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What Are We Singing: The Days of Elijah

  • Eva Marie Everson Contributing Writer
  • Updated Jun 13, 2012
What Are We Singing: <i>The Days of Elijah</i>

Churches today — over the past, let’s say, twenty years or so — have incorporated “praise and worship” music into their services. Even those die-hard never-gonna-sing-anything-but-the-old-hymns churches are dusting off their guitars and investing in overhead projection systems just to accommodate this “new” way of singing.

But our “new” songs of worship are not always so…ahem…new. They are, many of them, songs with lyrics taken out of Scripture. These contemporary pieces are fashioned after the great psalms of David’s pen…or Moses’…or the sons’ of Korah, etc. These psalms (or songs) were written out of experience with God. For example, when David sinned with Bathsheba (see 2 Samuel 11) and was called on the carpet by the prophet Nathan, the “sweet psalmist” wrote what we have recorded in our Bibles as Psalms 51. If you have never read the psalm, chances are you’ve at least sung the opening lines: Have mercy on me, O God, according to your unfailing love…. (Psalm 51:1a)

Singing the words is one thing (and such heartfelt words, they are!). But knowing what they mean is something else entirely.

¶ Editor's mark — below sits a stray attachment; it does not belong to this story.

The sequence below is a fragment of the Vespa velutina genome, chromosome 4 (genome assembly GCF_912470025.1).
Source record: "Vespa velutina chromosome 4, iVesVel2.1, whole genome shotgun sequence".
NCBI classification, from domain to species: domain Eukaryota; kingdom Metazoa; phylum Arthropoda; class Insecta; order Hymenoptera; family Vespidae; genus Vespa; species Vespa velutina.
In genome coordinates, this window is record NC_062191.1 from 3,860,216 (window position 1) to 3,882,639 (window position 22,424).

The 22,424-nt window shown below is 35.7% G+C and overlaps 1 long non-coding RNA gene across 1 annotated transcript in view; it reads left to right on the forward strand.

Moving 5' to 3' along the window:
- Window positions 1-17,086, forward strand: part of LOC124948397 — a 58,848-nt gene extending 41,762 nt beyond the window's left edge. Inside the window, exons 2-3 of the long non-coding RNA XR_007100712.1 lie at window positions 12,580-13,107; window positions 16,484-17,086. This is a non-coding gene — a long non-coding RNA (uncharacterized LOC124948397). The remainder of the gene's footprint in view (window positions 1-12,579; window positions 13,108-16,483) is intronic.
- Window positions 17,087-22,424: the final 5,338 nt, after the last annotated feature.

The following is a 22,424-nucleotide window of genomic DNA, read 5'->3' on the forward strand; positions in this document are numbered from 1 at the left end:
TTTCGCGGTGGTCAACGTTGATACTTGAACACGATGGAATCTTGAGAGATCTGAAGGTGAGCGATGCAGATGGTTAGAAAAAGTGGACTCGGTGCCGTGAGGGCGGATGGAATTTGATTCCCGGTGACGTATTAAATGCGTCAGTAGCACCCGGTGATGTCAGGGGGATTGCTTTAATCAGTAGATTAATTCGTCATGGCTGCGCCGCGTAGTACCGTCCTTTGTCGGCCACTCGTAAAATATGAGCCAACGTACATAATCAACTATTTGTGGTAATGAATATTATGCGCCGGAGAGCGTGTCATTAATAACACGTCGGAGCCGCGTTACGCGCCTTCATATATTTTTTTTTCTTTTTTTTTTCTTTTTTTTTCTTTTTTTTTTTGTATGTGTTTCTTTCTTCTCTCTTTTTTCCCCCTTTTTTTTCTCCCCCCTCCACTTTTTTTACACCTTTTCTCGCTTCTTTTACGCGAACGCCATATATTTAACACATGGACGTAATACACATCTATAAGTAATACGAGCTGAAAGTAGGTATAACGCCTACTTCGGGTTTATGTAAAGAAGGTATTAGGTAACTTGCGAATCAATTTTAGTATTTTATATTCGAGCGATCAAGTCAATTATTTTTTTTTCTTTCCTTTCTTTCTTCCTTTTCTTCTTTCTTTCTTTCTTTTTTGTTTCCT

Days of Elijah

In the mid-90s Robin Mark wrote and recorded a song that would make him as well-known in the churches of the United States as he already was in the U.K. The Belfast, Northern Ireland native believes (as I believe) that the Old Testament stories are as relevant today in what they can teach us as they were when they were experienced and, subsequently, first told.

Having watched a television special that included footage about the Rwandan civil war, Mark wondered if God were truly “in control.” He prayed and waited for God’s reply, which was that yes! He was very much in control. But these were also days when we, as Christians, needed to have the boldness of Elijah… to declare the words of the Lord in a world and to a people who have sought after other gods… other means of worship.

Who Was Elijah?

We first read about Elijah in the book of 1 Kings. Israel, by now divided from the kingdom of Judah, had a king named Ahab. Ahab was a wicked man, the height of his wickedness being that he married a woman named Jezebel. Jezebel worshipped Baal and brought that worship into Israel. Ahab followed in that debauchery. Ahab…did more to provoke the LORD, the God of Israel, to anger than did all the kings of Israel before him. (1 Kings 16: 33) Elijah prophesized a drought in the land…and a drought came! Three years later Elijah went to Ahab on God’s orders. Ahab (and Israel) was near-frantic; they were desperate for water. When Ahab saw Elijah, he called out to him, “Is that you, you troubler of Israel?” (1 Kings 18:17).

This led to one of the greatest stories in the Bible: a show-down of epic proportions on Mount Carmel. (For the full story, read 1 Kings 18:16-41) Hundreds of Baal priests were killed by Elijah’s sword.

Years later, again prompted by God, Elijah boldly approached the king and queen after they’d killed an innocent vineyard owner so as to “steal” his land. (1 Kings 21)